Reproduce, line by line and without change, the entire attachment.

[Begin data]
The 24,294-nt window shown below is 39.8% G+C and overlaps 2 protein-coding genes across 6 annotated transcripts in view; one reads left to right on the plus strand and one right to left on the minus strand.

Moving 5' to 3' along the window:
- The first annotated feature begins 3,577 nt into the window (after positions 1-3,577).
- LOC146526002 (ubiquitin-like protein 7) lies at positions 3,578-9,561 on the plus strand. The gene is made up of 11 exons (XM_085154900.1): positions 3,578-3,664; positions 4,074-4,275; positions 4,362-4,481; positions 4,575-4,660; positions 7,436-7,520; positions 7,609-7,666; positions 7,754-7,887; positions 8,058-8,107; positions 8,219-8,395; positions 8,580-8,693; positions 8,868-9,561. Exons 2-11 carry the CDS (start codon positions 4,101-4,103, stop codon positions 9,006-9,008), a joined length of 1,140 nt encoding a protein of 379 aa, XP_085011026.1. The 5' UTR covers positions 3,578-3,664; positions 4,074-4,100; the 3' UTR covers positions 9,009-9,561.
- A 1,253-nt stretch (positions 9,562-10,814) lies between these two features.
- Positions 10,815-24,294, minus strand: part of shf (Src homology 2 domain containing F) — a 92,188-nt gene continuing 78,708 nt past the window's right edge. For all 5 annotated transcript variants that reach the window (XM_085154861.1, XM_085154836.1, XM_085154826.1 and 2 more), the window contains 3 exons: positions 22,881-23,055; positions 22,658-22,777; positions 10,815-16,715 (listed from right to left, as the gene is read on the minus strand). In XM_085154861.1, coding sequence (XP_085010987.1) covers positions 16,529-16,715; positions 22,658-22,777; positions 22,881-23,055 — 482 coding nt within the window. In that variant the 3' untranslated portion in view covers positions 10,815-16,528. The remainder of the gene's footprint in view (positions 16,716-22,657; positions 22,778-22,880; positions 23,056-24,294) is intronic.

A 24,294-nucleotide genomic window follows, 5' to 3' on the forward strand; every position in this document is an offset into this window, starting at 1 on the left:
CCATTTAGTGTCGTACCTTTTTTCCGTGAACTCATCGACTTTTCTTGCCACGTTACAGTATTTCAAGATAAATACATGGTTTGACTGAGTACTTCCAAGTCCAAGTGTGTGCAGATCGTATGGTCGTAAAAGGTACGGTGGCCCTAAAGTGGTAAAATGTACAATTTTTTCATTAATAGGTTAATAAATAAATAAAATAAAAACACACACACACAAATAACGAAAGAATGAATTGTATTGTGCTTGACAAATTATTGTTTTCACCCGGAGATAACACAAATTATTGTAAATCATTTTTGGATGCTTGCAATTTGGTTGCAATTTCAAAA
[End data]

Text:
The 24,294-nt window shown below is 39.8% G+C and overlaps 2 protein-coding genes across 6 annotated transcripts in view; one reads left to right on the plus strand and one right to left on the minus strand.

Moving 5' to 3' along the window:
- The first annotated feature begins 3,577 nt into the window (after positions 1-3,577).
- LOC146526002 (ubiquitin-like protein 7) lies at positions 3,578-9,561 on the plus strand. The gene is made up of 11 exons (XM_085154900.1): positions 3,578-3,664; positions 4,074-4,275; positions 4,362-4,481; positions 4,575-4,660; positions 7,436-7,520; positions 7,609-7,666; positions 7,754-7,887; positions 8,058-8,107; positions 8,219-8,395; positions 8,580-8,693; positions 8,868-9,561. Exons 2-11 carry the CDS (start codon positions 4,101-4,103, stop codon positions 9,006-9,008), a joined length of 1,140 nt encoding a protein of 379 aa, XP_085011026.1. The 5' UTR covers positions 3,578-3,664; positions 4,074-4,100; the 3' UTR covers positions 9,009-9,561.
- A 1,253-nt stretch (positions 9,562-10,814) lies between these two features.
- Positions 10,815-24,294, minus strand: part of shf (Src homology 2 domain containing F) — a 92,188-nt gene continuing 78,708 nt past the window's right edge. For all 5 annotated transcript variants that reach the window (XM_085154861.1, XM_085154836.1, XM_085154826.1 and 2 more), the window contains 3 exons: positions 22,881-23,055; positions 22,658-22,777; positions 10,815-16,715 (listed from right to left, as the gene is read on the minus strand). In XM_085154861.1, coding sequence (XP_085010987.1) covers positions 16,529-16,715; positions 22,658-22,777; positions 22,881-23,055 — 482 coding nt within the window. In that variant the 3' untranslated portion in view covers positions 10,815-16,528. The remainder of the gene's footprint in view (positions 16,716-22,657; positions 22,778-22,880; positions 23,056-24,294) is intronic.

A 24,294-nucleotide genomic window follows, 5' to 3' on the forward strand; every position in this document is an offset into this window, starting at 1 on the left:
CCATTTAGTGTCGTACCTTTTTTCCGTGAACTCATCGACTTTTCTTGCCACGTTACAGTATTTCAAGATAAATACATGGTTTGACTGAGTACTTCCAAGTCCAAGTGTGTGCAGATCGTATGGTCGTAAAAGGTACGGTGGCCCTAAAGTGGTAAAATGTACAATTTTTTCATTAATAGGTTAATAAATAAATAAAATAAAAACACACACACACAAATAACGAAAGAATGAATTGTATTGTGCTTGACAAATTATTGTTTTCACCCGGAGATAACACAAATTATTGTAAATCATTTTTGGATGCTTGCAATTTGGTTGCAATTTCAAAA